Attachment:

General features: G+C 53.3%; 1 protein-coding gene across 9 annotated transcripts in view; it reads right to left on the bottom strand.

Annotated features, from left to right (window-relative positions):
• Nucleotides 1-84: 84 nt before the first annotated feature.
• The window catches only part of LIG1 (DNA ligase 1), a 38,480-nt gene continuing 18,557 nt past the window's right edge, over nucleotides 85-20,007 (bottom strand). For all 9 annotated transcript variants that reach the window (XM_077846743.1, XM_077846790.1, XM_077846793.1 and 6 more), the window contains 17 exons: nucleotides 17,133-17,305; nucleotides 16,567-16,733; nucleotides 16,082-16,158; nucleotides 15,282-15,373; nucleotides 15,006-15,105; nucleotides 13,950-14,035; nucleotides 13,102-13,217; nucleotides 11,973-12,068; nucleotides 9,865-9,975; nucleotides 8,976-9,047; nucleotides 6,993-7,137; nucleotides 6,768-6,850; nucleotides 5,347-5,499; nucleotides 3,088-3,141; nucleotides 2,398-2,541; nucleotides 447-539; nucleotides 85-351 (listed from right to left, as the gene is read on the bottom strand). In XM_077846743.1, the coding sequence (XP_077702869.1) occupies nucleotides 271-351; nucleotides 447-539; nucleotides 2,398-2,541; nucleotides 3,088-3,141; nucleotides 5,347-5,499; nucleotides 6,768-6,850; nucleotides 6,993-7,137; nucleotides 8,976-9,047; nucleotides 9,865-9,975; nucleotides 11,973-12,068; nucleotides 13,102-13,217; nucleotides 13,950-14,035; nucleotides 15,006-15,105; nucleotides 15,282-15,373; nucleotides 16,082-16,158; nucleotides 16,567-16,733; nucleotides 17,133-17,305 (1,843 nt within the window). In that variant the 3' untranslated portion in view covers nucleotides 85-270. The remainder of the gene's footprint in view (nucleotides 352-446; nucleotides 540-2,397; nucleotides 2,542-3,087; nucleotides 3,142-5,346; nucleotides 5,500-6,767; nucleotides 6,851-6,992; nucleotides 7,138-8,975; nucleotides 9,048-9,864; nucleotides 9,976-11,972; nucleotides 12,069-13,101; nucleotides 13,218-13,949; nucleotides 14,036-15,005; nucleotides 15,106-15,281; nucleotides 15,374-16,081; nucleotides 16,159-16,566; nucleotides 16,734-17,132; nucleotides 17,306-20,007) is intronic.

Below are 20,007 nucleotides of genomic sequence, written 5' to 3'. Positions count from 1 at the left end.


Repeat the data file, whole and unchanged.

General features: G+C 53.3%; 1 protein-coding gene across 9 annotated transcripts in view; it reads right to left on the bottom strand.

Annotated features, from left to right (window-relative positions):
• Nucleotides 1-84: 84 nt before the first annotated feature.
• The window catches only part of LIG1 (DNA ligase 1), a 38,480-nt gene continuing 18,557 nt past the window's right edge, over nucleotides 85-20,007 (bottom strand). For all 9 annotated transcript variants that reach the window (XM_077846743.1, XM_077846790.1, XM_077846793.1 and 6 more), the window contains 17 exons: nucleotides 17,133-17,305; nucleotides 16,567-16,733; nucleotides 16,082-16,158; nucleotides 15,282-15,373; nucleotides 15,006-15,105; nucleotides 13,950-14,035; nucleotides 13,102-13,217; nucleotides 11,973-12,068; nucleotides 9,865-9,975; nucleotides 8,976-9,047; nucleotides 6,993-7,137; nucleotides 6,768-6,850; nucleotides 5,347-5,499; nucleotides 3,088-3,141; nucleotides 2,398-2,541; nucleotides 447-539; nucleotides 85-351 (listed from right to left, as the gene is read on the bottom strand). In XM_077846743.1, the coding sequence (XP_077702869.1) occupies nucleotides 271-351; nucleotides 447-539; nucleotides 2,398-2,541; nucleotides 3,088-3,141; nucleotides 5,347-5,499; nucleotides 6,768-6,850; nucleotides 6,993-7,137; nucleotides 8,976-9,047; nucleotides 9,865-9,975; nucleotides 11,973-12,068; nucleotides 13,102-13,217; nucleotides 13,950-14,035; nucleotides 15,006-15,105; nucleotides 15,282-15,373; nucleotides 16,082-16,158; nucleotides 16,567-16,733; nucleotides 17,133-17,305 (1,843 nt within the window). In that variant the 3' untranslated portion in view covers nucleotides 85-270. The remainder of the gene's footprint in view (nucleotides 352-446; nucleotides 540-2,397; nucleotides 2,542-3,087; nucleotides 3,142-5,346; nucleotides 5,500-6,767; nucleotides 6,851-6,992; nucleotides 7,138-8,975; nucleotides 9,048-9,864; nucleotides 9,976-11,972; nucleotides 12,069-13,101; nucleotides 13,218-13,949; nucleotides 14,036-15,005; nucleotides 15,106-15,281; nucleotides 15,374-16,081; nucleotides 16,159-16,566; nucleotides 16,734-17,132; nucleotides 17,306-20,007) is intronic.

Below are 20,007 nucleotides of genomic sequence, written 5' to 3'. Positions count from 1 at the left end.